This sounded very familiar. I remember the time when we first started seeing commercials on TV at the end of the Soviet regime. We loved them more than the regular TV offerings. Often we watched a program solely for the commercials. We didn’t really understand their purpose (and frequently the companies paying for them didn’t either) but they were mesmerizing. The life depicted in them was incomprehensible but very attractive.

The Tucker Mystery

I have a strong suspicion that Murdoch fired Tucker Carlson because Trump asked him to. Trump can’t stand disloyalty, and Tucker’s text messages where he mocks and expresses deep contempt for Trump must have been humiliating.

Murdoch must want to get into Trump’s good graces because Trump has been going around calling him a RINO globalist.

The rest of the explanations offered by fantasists at left-wing outlets all sound stupid.

Conceptual Battle

The main philosophical struggle of our times is between two philosophical systems.

One of them is based on the idea that there is an objective reality that exists outside of us. For the religious, it’s God’s law. For the secular, it’s the natural order. Within this conceptual system, human beings must understand this objective reality to the best of their ability and engage with it optimally on the basis of that knowledge. Humans have free will but it’s limited by objective circumstances outside of our control.

The second philosophical system is based on the idea that there is no objective reality outside of human perception. Perception is reality. Everybody has their own truth. Every individual is a law onto himself. “First there was the Word, and the Word was from God, and that God is every human being” is the summary of this system of thought.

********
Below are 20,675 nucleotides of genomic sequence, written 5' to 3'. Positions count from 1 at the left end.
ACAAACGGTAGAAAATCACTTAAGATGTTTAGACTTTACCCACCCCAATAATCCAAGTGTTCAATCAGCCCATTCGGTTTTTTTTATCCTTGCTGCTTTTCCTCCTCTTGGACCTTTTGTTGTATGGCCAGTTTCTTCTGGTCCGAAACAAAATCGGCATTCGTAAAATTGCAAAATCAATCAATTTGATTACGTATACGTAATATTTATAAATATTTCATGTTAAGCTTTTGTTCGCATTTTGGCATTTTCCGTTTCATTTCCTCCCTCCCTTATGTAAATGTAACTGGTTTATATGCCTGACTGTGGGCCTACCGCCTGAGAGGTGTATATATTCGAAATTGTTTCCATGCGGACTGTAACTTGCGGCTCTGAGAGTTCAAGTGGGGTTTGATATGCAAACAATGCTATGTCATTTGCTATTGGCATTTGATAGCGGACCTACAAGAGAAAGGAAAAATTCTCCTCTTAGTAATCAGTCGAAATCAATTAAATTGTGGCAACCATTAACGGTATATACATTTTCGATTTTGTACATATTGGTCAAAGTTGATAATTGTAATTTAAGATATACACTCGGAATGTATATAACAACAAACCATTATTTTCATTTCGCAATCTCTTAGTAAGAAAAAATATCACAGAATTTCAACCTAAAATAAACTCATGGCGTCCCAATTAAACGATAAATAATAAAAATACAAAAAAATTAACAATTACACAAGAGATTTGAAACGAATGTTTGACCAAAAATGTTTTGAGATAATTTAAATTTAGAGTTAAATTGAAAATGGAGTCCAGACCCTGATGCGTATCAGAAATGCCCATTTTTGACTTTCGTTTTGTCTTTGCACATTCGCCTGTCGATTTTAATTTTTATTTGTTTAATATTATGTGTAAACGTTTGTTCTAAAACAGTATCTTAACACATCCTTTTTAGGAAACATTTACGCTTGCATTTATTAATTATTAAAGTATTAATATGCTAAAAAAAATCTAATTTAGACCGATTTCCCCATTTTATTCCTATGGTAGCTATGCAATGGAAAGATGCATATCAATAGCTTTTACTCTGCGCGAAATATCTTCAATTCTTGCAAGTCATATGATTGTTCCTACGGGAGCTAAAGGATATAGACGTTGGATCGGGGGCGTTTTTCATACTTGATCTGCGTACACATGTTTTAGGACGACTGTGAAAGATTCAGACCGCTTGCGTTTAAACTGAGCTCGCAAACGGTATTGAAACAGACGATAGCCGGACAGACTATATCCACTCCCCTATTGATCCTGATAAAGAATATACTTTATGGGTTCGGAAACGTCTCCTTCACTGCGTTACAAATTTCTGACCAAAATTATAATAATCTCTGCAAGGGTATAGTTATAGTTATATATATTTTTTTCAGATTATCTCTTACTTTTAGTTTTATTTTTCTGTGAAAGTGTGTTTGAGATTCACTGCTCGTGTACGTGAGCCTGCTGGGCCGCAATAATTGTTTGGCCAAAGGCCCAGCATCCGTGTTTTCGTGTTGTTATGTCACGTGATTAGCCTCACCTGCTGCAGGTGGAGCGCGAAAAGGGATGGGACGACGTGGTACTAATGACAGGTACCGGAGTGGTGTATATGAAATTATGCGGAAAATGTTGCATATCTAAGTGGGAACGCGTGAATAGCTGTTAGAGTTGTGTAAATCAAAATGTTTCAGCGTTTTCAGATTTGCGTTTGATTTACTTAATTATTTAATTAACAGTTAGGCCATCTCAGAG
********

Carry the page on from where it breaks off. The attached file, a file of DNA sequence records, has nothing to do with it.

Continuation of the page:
We are caught between these battling philosophies of existence. They are completely incompatible because in one of them the source of truth and creation lies outside of our minds and in the other it lies within.

How Do You Know You Are Middle-aged?

– household chores become enjoyable

– one of the activities you fantasize about doing in bed is sleeping

– when you see people gossiping about you, you can’t be bothered to wonder why

– when you say “no” to a request, you feel no need to offer an excuse or an explanation

– late nights have consequences

– characters in favorite movies suddenly begin to look very young

– it feels weird when strangers or young people address you by your first name

– the number of things you feel like you have to when you don’t want to do dramatically diminishes

– embarrassment becomes a long-forgotten experience

– young people start asking you for advice about their love lives

I experienced all this since last week, and I know feel thoroughly middle-aged.

Movie Notes: Beau Is Afraid

Every psychoanalyst in North America just had a 3-hour-long orgasm with this movie. It’s really, really good, folks, but don’t watch it if you want to have a good time or enjoy yourself.

This is a movie about unbearable affects. Every single one of them is up there on the screen. If you are trying to discover your own like we discussed a while ago, watch the film, and you’ll have a pretty full list. The end result is intense, extremely funny in a disturbing sort of way, and very disgusting.

Look at all the unbearable affects listed in the movie and remember that this is the kind of stuff that lives deep inside your mind. The next time you feel like berating yourself for being lazy, disorganized, ineffective, or anything else that’s imperfect consider that this is the kind of shit that assaults you daily from the inside and be happy that you are managing anything at all.

Very good movie.